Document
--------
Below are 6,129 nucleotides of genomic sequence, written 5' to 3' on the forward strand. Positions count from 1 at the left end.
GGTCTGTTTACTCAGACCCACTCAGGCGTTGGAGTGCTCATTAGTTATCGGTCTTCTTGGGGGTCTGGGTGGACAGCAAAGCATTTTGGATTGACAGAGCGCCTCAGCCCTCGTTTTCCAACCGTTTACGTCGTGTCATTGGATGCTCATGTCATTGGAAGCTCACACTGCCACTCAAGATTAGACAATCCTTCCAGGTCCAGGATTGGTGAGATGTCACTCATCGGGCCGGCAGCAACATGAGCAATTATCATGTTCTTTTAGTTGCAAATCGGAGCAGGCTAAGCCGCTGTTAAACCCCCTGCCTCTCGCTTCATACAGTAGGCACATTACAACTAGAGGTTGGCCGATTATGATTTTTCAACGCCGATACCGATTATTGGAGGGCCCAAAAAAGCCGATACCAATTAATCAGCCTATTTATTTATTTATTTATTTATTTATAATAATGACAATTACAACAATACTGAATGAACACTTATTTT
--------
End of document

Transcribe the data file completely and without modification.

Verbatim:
Below are 6,129 nucleotides of genomic sequence, written 5' to 3' on the forward strand. Positions count from 1 at the left end.
GGTCTGTTTACTCAGACCCACTCAGGCGTTGGAGTGCTCATTAGTTATCGGTCTTCTTGGGGGTCTGGGTGGACAGCAAAGCATTTTGGATTGACAGAGCGCCTCAGCCCTCGTTTTCCAACCGTTTACGTCGTGTCATTGGATGCTCATGTCATTGGAAGCTCACACTGCCACTCAAGATTAGACAATCCTTCCAGGTCCAGGATTGGTGAGATGTCACTCATCGGGCCGGCAGCAACATGAGCAATTATCATGTTCTTTTAGTTGCAAATCGGAGCAGGCTAAGCCGCTGTTAAACCCCCTGCCTCTCGCTTCATACAGTAGGCACATTACAACTAGAGGTTGGCCGATTATGATTTTTCAACGCCGATACCGATTATTGGAGGGCCCAAAAAAGCCGATACCAATTAATCAGCCTATTTATTTATTTATTTATTTATTTATAATAATGACAATTACAACAATACTGAATGAACACTTATTTT